“[U]nless the evidence points to one conclusion only, the question of the existence of the requisite permission under [section 17150] is one to be determined by the trier of fact, ‘upon the facts and circumstances in evidence and the inferences reasonably to be drawn therefrom.’ ” (Peterson v. Grieger, Inc. (1961) 57 Cal.2d 43, 51 [17 Cal.Rptr. 828, 367 P.2d 420], internal citations omitted.)

“[P]ermission cannot be left to speculation or conjecture nor be assumed, but must be affirmatively proved, and the fact of permission is just as important to sustain the imposition of liability as is the fact of ownership.” (Scheff v. Roberts (1950) 35 Cal.2d 10, 12 [215 P.2d 925], internal citations omitted.)

“Where the issue of implied permissive use is involved, the general relationship existing between the owner and the operator, is of paramount importance. Where, for example, the parties are related by blood, or marriage, or where the relationship between the owner and the operator is that of principal and agent, weaker direct evidence will support a finding of such use than where the parties are only acquaintances or strangers.” (Elkinton v. California State Automobile Assn., Interstate Insurance Bureau (1959) 173 Cal.App.2d 338, 344 [343 P.2d 396], internal citations omitted.)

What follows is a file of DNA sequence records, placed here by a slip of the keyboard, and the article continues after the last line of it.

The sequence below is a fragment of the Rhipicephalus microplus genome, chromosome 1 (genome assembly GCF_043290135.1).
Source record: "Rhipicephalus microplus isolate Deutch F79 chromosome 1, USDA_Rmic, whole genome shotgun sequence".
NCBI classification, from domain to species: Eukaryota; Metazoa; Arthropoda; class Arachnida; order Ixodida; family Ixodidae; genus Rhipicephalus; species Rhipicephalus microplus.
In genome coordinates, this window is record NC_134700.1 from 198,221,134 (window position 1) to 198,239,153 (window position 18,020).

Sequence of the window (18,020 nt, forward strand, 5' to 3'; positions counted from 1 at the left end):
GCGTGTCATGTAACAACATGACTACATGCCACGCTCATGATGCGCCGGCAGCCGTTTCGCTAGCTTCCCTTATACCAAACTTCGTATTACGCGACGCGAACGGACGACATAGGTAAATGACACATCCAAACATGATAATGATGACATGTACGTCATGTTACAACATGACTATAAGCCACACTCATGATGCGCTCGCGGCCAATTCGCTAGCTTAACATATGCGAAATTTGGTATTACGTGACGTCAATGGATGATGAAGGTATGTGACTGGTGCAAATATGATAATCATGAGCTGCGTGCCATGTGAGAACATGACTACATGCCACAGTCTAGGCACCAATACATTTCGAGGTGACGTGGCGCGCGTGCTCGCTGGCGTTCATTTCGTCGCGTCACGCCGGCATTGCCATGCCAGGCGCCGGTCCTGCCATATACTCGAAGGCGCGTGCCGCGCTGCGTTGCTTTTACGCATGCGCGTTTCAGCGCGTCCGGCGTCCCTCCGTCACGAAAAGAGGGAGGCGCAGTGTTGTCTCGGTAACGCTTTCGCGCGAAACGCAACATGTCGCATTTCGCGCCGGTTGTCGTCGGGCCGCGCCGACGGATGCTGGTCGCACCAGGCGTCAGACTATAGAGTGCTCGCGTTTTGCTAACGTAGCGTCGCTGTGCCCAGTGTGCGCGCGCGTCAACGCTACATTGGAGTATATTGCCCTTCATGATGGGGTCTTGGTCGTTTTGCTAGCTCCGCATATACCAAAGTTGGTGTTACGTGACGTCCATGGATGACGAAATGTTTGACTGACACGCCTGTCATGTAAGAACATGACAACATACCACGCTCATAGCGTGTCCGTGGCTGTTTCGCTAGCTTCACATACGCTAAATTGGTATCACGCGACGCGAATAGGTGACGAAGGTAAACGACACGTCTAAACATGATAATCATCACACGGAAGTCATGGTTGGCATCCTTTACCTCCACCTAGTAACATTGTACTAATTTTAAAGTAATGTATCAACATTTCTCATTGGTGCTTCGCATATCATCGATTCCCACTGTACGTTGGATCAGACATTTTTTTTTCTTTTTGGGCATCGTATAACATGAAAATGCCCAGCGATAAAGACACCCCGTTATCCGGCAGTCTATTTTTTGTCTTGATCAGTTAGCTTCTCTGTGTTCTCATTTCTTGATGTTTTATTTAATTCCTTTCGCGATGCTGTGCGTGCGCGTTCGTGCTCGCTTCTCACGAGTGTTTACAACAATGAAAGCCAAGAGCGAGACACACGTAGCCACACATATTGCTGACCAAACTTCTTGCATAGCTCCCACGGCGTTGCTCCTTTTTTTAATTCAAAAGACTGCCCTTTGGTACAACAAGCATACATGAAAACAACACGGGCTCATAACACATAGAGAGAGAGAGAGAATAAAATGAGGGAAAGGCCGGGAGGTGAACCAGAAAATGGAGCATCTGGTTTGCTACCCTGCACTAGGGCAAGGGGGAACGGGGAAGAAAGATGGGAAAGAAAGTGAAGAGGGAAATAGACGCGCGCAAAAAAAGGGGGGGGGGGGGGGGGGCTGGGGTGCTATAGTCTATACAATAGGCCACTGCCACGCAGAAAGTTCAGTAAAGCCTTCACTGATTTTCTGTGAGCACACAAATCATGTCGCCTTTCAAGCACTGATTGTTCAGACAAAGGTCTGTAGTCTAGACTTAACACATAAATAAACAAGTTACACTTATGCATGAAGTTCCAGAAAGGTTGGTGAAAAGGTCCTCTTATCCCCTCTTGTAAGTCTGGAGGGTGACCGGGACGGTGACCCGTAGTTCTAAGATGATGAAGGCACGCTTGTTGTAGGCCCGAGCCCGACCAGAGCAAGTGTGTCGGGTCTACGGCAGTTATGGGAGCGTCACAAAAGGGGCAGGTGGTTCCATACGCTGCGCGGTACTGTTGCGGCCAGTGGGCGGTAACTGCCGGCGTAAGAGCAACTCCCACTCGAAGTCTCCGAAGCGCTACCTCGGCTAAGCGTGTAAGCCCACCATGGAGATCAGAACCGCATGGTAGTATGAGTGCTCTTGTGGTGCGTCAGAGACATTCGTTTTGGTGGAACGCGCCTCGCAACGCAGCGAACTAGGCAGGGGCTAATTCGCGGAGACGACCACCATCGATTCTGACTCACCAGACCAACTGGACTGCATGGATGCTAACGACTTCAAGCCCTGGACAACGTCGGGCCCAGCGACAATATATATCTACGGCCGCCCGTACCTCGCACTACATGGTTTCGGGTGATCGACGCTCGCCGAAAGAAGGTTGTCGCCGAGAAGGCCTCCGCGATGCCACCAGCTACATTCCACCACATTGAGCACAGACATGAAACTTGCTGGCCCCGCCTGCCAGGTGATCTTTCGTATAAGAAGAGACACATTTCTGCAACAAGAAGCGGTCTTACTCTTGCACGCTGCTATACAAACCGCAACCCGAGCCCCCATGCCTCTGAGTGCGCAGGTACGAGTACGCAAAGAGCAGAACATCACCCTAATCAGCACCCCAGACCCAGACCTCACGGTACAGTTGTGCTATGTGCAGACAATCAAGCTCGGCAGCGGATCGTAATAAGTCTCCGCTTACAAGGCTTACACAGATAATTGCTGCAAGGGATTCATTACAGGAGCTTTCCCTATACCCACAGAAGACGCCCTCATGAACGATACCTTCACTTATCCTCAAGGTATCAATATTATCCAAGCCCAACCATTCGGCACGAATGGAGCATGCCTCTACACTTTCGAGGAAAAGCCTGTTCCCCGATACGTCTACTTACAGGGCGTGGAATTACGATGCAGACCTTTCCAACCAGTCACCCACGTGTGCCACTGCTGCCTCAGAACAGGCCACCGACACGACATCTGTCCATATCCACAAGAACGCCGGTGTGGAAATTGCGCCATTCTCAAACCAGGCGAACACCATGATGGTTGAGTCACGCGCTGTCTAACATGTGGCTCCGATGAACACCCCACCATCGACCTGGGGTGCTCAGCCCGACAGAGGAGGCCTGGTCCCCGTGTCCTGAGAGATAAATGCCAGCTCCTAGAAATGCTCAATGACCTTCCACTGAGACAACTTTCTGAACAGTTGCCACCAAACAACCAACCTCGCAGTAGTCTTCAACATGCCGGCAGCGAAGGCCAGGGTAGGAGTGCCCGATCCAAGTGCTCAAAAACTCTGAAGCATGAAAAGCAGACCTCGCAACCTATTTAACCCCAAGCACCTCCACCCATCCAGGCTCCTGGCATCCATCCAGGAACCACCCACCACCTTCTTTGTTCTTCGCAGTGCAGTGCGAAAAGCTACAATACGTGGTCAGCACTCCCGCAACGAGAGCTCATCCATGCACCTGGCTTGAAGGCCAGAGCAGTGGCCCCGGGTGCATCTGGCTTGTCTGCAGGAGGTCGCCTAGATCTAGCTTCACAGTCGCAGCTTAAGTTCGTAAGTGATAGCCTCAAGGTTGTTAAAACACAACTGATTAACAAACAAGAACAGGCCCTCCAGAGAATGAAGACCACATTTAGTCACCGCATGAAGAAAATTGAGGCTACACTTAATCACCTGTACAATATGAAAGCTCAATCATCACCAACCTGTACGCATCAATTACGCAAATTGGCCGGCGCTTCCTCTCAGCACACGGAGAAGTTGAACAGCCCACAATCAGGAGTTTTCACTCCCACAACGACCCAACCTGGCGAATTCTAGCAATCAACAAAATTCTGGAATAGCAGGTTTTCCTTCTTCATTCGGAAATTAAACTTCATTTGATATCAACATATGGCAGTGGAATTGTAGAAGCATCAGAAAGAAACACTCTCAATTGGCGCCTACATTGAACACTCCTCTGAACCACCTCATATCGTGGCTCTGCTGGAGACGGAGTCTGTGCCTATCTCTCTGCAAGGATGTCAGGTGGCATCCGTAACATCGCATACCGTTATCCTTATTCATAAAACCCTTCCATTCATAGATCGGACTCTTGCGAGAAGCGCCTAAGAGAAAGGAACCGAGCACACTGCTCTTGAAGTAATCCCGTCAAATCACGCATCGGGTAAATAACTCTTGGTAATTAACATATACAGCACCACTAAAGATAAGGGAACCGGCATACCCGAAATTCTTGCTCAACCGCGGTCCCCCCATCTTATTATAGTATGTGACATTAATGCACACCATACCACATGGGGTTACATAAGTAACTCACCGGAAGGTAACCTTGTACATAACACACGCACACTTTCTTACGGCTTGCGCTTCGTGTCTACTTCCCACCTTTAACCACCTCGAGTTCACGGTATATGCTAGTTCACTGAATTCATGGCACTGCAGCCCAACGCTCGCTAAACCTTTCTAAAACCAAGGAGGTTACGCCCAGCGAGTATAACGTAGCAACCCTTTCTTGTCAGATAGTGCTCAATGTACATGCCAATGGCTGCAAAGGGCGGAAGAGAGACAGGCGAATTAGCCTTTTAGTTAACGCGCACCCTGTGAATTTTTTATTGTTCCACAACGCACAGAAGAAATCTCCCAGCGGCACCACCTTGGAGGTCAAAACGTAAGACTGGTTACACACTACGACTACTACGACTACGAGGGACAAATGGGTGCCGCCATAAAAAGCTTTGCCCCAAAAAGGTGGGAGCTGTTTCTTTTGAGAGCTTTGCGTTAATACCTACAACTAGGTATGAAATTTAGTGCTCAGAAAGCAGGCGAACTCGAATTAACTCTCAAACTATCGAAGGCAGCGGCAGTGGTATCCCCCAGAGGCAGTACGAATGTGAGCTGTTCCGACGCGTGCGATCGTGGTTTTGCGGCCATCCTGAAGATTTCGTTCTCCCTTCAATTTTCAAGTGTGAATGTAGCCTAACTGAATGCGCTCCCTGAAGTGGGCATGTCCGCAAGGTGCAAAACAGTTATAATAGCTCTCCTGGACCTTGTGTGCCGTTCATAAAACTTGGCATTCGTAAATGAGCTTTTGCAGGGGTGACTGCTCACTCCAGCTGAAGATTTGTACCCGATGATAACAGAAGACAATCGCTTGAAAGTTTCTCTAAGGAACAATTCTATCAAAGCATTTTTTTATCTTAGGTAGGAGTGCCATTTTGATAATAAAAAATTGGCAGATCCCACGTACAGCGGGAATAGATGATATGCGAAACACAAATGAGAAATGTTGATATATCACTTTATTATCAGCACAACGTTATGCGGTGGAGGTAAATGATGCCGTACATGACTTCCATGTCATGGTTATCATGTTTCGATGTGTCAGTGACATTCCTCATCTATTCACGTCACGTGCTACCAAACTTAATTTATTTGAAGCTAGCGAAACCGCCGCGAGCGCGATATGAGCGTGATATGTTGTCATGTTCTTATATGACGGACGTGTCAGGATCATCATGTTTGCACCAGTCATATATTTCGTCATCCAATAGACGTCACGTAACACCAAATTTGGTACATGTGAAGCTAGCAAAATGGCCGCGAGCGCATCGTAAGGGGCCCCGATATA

“There is no doubt that the word ‘owner’ as used in [the predecessor to Vehicle Code section 17150] for the purpose of creating a liability thereunder, is not synonymous with that word as used in the ordinary sense of referring to a person or persons whose title is good as against all others. Under the Vehicle Code there may be several such ‘owners’ at any one time. One or more persons may be an ‘owner,’ and thus liable for the injuries of a third party, even though no such ‘owner’ possesses all of the normal incidents of ownership.” (Stoddart v. Peirce (1959) 53 Cal.2d 105, 115 [346 P.2d 774], internal citation omitted.)